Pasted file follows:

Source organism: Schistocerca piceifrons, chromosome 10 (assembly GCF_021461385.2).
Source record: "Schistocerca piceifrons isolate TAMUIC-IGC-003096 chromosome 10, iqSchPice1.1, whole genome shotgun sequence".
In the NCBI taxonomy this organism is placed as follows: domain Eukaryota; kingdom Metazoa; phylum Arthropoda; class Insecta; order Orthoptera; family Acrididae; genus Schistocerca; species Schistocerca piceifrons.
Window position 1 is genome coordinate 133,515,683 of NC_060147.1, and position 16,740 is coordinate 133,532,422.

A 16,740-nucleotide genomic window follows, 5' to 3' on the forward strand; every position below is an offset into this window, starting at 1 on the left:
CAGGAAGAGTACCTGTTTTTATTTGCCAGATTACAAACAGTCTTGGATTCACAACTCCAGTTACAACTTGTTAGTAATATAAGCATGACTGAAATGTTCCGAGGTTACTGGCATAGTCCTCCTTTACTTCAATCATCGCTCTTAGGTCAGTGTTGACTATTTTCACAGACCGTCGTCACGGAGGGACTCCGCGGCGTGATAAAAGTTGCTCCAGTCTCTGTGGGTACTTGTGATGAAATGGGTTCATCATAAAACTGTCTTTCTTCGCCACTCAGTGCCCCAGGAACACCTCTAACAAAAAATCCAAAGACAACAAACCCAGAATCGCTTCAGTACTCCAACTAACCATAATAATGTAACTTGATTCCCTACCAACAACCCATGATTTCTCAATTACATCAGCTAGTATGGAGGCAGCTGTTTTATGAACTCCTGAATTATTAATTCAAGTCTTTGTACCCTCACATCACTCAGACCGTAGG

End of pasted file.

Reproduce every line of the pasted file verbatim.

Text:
Source organism: Schistocerca piceifrons, chromosome 10 (assembly GCF_021461385.2).
Source record: "Schistocerca piceifrons isolate TAMUIC-IGC-003096 chromosome 10, iqSchPice1.1, whole genome shotgun sequence".
In the NCBI taxonomy this organism is placed as follows: domain Eukaryota; kingdom Metazoa; phylum Arthropoda; class Insecta; order Orthoptera; family Acrididae; genus Schistocerca; species Schistocerca piceifrons.
Window position 1 is genome coordinate 133,515,683 of NC_060147.1, and position 16,740 is coordinate 133,532,422.

A 16,740-nucleotide genomic window follows, 5' to 3' on the forward strand; every position below is an offset into this window, starting at 1 on the left:
CAGGAAGAGTACCTGTTTTTATTTGCCAGATTACAAACAGTCTTGGATTCACAACTCCAGTTACAACTTGTTAGTAATATAAGCATGACTGAAATGTTCCGAGGTTACTGGCATAGTCCTCCTTTACTTCAATCATCGCTCTTAGGTCAGTGTTGACTATTTTCACAGACCGTCGTCACGGAGGGACTCCGCGGCGTGATAAAAGTTGCTCCAGTCTCTGTGGGTACTTGTGATGAAATGGGTTCATCATAAAACTGTCTTTCTTCGCCACTCAGTGCCCCAGGAACACCTCTAACAAAAAATCCAAAGACAACAAACCCAGAATCGCTTCAGTACTCCAACTAACCATAATAATGTAACTTGATTCCCTACCAACAACCCATGATTTCTCAATTACATCAGCTAGTATGGAGGCAGCTGTTTTATGAACTCCTGAATTATTAATTCAAGTCTTTGTACCCTCACATCACTCAGACCGTAGG